We have no time for pity; no energy left for patience; and certainly, no stamina remaining for moments beyond our pleasurable self-fulfilling wants and desires.  That is why, when a Federal or Postal employee prepares one’s Federal Disability Retirement application, with the Statement of Disability on SF 3112A, along with the evidence of supportive records and medical narratives, there is no hush of anticipation by Agency supervisors, managers or coworkers.  Yours is merely another timeworn tale that they want to quickly bypass.

But the point, of course, is to get the “Administrative Specialist” at the U.S. Office of Personnel Management – the agency that makes all decisions on a Federal Disability Retirement application – to see beyond that timeworn tale of one’s medical condition, disability, and inability to perform one or more of the essential elements of one’s job.  For, that Administrative Specialist is the “hard one” to persuade – having read thousands, and perhaps tens of thousands of such timeworn tales.  It is thus the job of an attorney who has done this many times, who possesses the power of words in the narration of a compelling tale, that often makes the subtle but necessary difference.

Sincerely,

Robert R. McGill, Esquire

 

Medical Retirement from Federal Employment: The informed paradigm shift

Often, in ages older and generations beyond, it somehow becomes more difficult to be malleable and bend with the times, circumstances and turmoil of the day.  Does staid decay by refusal to adapt become a law of sorts for the aged?  Is it only youth that can change, or bring about pliable lives, or can the irrelevancy of old men and women be altered with an informed paradigm shift?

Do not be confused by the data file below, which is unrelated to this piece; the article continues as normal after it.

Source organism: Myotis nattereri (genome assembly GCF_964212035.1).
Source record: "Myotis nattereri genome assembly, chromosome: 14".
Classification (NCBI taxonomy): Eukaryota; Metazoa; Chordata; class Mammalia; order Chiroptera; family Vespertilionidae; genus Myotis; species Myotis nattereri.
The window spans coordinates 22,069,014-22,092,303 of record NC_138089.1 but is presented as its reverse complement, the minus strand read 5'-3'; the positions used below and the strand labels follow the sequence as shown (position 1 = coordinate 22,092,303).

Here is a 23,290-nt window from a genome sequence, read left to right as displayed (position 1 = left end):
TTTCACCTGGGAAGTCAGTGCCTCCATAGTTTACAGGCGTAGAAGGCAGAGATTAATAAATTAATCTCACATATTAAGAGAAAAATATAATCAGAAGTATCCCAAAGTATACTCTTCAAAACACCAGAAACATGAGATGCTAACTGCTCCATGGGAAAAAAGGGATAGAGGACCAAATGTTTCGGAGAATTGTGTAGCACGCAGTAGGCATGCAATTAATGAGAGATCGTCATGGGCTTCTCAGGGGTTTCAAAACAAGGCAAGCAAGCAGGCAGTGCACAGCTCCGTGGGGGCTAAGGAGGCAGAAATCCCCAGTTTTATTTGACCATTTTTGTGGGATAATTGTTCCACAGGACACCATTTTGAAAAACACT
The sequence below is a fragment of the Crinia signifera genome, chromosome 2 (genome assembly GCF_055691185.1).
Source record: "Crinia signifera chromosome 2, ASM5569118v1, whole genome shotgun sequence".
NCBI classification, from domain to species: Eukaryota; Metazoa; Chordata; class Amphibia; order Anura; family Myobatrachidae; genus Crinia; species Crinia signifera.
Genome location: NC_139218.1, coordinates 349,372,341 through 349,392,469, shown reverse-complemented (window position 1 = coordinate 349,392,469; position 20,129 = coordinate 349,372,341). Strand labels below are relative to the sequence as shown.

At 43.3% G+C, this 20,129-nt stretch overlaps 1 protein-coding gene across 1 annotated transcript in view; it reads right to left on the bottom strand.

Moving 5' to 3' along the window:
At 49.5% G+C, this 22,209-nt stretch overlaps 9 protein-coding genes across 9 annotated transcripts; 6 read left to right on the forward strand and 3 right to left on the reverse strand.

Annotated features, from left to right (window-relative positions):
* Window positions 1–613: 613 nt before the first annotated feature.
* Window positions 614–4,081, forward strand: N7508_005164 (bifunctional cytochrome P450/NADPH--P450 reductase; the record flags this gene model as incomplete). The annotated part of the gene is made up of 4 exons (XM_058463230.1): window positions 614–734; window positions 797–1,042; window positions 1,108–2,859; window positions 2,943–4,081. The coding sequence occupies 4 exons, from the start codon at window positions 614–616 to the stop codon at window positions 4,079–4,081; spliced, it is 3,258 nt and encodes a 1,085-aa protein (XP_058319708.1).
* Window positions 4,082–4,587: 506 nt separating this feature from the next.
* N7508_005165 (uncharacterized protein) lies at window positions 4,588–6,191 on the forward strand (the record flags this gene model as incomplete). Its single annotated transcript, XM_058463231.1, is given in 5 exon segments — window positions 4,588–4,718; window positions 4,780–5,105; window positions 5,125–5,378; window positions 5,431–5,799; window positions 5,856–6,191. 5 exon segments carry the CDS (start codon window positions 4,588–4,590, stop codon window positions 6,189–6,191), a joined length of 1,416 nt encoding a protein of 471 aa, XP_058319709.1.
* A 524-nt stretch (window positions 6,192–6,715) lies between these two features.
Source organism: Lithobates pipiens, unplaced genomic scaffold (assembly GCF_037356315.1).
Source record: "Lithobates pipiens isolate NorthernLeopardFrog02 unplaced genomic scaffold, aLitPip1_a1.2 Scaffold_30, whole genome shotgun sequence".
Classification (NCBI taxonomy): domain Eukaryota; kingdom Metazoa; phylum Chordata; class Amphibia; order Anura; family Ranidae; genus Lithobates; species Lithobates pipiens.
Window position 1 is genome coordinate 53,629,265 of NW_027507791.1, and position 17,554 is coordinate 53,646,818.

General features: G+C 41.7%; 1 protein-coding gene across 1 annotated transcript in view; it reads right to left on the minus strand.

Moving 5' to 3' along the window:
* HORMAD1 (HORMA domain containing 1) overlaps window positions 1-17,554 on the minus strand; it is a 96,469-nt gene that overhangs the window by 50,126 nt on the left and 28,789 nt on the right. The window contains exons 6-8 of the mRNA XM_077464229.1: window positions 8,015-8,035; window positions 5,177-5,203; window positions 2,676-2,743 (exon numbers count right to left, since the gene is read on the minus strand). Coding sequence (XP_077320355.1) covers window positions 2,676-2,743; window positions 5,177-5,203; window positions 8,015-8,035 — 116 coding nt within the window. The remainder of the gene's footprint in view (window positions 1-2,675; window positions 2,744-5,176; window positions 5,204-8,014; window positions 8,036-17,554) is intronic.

There is always a tautness and tension between generational divides; youth believes in beginning over again, to invigorate all plans and prospects of accomplishments – even of reinventing the wheel by trial and error.  And of the old, whose wisdom is never accessed, whether because of pride of youth of an arrogance fraught with silliness, it matters little.  The pendulum that swings between the two extremes, must by law of gravitational pull come to rest somewhere in the middle.

Paradigm shifts come about so infrequently, but there is often an underlying reason:  Just as wholesale genetic overhauls rarely strengthen a Darwinian foundation for survival, so the principles upon which one lives one’s life should not be abandoned after a lifetime of experiences in learned cynicism.  The fact is, it is always difficult to change when circumstances dictate.